By ANGIE NG and SHARIDAN M. ALI
[email protected] | Sep 2, 2010
Datuk Michael Yam … ‘Bank Negara should not impose a mandatory LVR cap on loans.
PETALING JAYA: Bank Negara is engaging with banks on possible measures to curb excessive speculation on property prices while developers caution that it should not be imposed across the board to avoid dampening the property market.
Responding to queries on whether the central bank will be imposing a 80% loan-to-value ratio (LVR) for mortgages to avert the risk of a potential property bubble, the central bank said: “Bank Negara regularly engages with industry players as part of its surveillance and supervisory activity. The engagements cover a broad range of issues and areas that relate to developments on the ground, safety and soundness of the institutions and the overall system.”
It added that to ensure prudent management of credit risk in the banks’ balance sheets, the central bank regularly engages with the industry on developments in the underwriting and selling practices of financial institutions.
The share of housing loans to total loans is about 26%, according to the central bank. When contacted, banking industry players said it was likely that any measures to be introduced would be pre-emptive measures to target certain quarters of purchasers and would not be across the board.
The measures are believed to be targeted at the high-end and non-owner occupied house purchasers.
Currently Bank Negara does not impose any standard policy on mortgage loans but leave it to the banks to manage.
But following a rise of between 10% and 30% in the prices of landed houses in some parts of the Klang Valley (including Kuala Lumpur) and Penang in the past one year, banking sources said Bank Negara might be looking at discontinuing the 5:95 and 10:90 housing loan packages, and preferred banks to impose higher downpayment for property purchasers.
The bank sources concurred that over the longer term, there must be the flexibility to allow more relaxed loan quantum if the market needs it, especially if there is a recession.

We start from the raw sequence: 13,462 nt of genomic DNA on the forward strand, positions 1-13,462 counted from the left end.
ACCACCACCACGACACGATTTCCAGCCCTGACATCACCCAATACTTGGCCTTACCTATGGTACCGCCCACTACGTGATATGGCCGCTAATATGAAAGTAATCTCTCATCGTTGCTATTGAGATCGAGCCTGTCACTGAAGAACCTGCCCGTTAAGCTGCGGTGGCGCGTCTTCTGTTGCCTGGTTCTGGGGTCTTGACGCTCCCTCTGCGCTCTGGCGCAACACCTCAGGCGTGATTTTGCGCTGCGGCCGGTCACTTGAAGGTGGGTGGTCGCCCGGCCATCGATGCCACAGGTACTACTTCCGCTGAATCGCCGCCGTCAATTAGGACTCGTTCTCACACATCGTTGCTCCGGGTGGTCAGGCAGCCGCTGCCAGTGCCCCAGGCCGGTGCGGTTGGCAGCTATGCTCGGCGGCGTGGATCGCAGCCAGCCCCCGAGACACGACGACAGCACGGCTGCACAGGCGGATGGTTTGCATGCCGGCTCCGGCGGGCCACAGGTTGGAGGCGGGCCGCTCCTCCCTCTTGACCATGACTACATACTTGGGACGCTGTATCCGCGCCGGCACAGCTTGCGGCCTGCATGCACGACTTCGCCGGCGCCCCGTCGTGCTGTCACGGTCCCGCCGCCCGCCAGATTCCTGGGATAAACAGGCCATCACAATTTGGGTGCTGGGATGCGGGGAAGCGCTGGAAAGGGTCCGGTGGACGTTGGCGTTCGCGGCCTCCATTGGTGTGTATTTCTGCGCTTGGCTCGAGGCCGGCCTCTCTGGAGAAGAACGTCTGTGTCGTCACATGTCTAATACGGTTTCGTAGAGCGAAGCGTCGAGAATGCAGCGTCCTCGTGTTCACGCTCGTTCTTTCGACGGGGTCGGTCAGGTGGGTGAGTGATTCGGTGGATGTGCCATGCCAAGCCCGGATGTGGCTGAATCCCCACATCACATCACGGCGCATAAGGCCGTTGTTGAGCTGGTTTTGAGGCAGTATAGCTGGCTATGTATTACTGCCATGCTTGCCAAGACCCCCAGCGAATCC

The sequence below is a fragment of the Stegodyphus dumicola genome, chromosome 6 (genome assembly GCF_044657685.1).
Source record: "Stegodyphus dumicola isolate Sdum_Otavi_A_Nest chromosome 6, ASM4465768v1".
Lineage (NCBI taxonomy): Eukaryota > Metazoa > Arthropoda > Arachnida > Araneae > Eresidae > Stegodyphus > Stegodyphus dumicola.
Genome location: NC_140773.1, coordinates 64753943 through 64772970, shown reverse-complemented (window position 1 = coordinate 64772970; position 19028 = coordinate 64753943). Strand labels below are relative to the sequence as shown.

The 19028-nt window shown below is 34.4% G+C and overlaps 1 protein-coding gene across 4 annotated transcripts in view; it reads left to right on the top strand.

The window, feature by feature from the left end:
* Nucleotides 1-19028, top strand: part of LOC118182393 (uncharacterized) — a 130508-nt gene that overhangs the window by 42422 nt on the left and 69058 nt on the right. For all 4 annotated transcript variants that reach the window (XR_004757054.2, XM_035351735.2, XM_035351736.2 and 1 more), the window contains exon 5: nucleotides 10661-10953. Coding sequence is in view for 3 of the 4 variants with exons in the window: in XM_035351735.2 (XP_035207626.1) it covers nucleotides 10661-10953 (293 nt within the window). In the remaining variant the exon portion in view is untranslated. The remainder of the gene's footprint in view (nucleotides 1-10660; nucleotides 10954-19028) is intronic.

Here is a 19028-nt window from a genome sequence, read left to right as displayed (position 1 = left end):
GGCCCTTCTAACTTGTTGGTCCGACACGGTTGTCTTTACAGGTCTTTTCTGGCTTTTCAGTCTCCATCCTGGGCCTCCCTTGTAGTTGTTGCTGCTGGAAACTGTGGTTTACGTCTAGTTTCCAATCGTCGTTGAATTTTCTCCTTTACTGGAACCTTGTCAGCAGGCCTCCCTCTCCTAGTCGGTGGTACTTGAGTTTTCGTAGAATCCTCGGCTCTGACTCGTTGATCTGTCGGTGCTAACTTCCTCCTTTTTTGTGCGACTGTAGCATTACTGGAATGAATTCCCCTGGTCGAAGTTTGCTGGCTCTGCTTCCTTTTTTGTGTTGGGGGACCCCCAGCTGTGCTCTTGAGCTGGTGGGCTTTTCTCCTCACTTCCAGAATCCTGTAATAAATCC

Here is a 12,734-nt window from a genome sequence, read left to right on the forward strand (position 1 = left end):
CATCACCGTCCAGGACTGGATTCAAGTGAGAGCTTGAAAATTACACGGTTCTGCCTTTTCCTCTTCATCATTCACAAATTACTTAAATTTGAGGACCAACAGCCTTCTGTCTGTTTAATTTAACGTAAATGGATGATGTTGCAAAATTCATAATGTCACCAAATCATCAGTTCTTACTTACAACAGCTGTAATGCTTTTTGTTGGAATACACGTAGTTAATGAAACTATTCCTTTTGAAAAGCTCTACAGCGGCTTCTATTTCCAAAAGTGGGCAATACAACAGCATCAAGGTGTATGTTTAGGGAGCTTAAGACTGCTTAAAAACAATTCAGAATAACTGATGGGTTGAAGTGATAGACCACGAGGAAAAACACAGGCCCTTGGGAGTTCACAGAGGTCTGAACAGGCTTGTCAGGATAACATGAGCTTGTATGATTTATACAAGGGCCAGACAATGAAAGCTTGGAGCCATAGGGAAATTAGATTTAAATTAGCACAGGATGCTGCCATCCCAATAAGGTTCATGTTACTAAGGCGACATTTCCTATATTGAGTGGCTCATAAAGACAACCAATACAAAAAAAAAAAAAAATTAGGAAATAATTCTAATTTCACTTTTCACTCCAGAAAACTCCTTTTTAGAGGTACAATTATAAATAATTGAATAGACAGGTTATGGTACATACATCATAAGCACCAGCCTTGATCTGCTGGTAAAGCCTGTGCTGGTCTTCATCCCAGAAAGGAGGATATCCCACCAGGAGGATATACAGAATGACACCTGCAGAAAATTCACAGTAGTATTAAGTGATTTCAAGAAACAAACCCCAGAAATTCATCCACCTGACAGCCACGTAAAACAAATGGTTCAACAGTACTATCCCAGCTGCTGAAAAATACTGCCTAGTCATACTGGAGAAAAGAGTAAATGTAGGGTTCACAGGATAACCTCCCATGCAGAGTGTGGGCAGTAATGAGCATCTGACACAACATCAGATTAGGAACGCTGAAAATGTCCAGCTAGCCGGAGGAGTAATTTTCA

OCBC Bank (Malaysia) Bhd head of secured lending Thoo Mee Ling said part of the rationale for the 80% LVR for mortgages could be to curb speculative property prices in the market currently.
“If it is implemented, home buyers will have to self-finance a higher amount than they do now. In the short term, coupled with entry costs such as legal, stamp and valuation fees, the property market will take a dive and it will subsequently dampen the mortgage business.
“In the long term, the measure would curb speculative property buying and promote a healthier property market. Therefore, both the banks and property market will become more resilient to any potential crisis,” she said.
Datuk Michael Yam, the president of Real Estate and Housing Developers’ Association Malaysia (Rehda), said Bank Negara should not impose a mandatory LVR cap on mortgage loans at this juncture as it would dampen buying sentiment with spillover effects on other related industries such as construction and building materials suppliers.
“The local banking industry is well regulated and banks are very prudent and stringent in their credit assessment of borrowers. Banks have, on their own initiative, cut down loan margins to borrowers and only those who are credible and can afford to repay their loans will be offered a higher loan margin.
“Banks also are very selective of what projects they extend loans to.”Caution and prudence should be exercised when considering any measure for mortgage loans, said Yam, adding that it should not be across the board.
“It is better to leave it to market forces to decide as the banks’ stringent lending criteria is enough to ensure the quality of loans in the market,” he added.
Yam said that up to 90% of the country’s population are living in affordable houses priced below RM250,000, and the current low downpayment for property purchases has promoted home ownership among the lower to middle income group.
Mah Sing Group Bhd group managing director cum chief executive Tan Sri Leong Hoy Kum said a conducive financing environment was important to support the property industry, which was a significant engine of growth for the economy.
“We hope that any implementation of the 80% loan to value ratio will take into proper consideration the industry’s feedback and current market conditions.”
Leong said there was no property bubble at this juncture “as property price increases have not been across the board.”
“The properties which have been enjoying price appreciation are those with good concepts by branded developers, and sited in good locations.
“One must also take into account the construction cost, and also increasing price of good land in considering the prices of properties, which have gone up by 10% to 25% in the past 1½ years,” Leong added.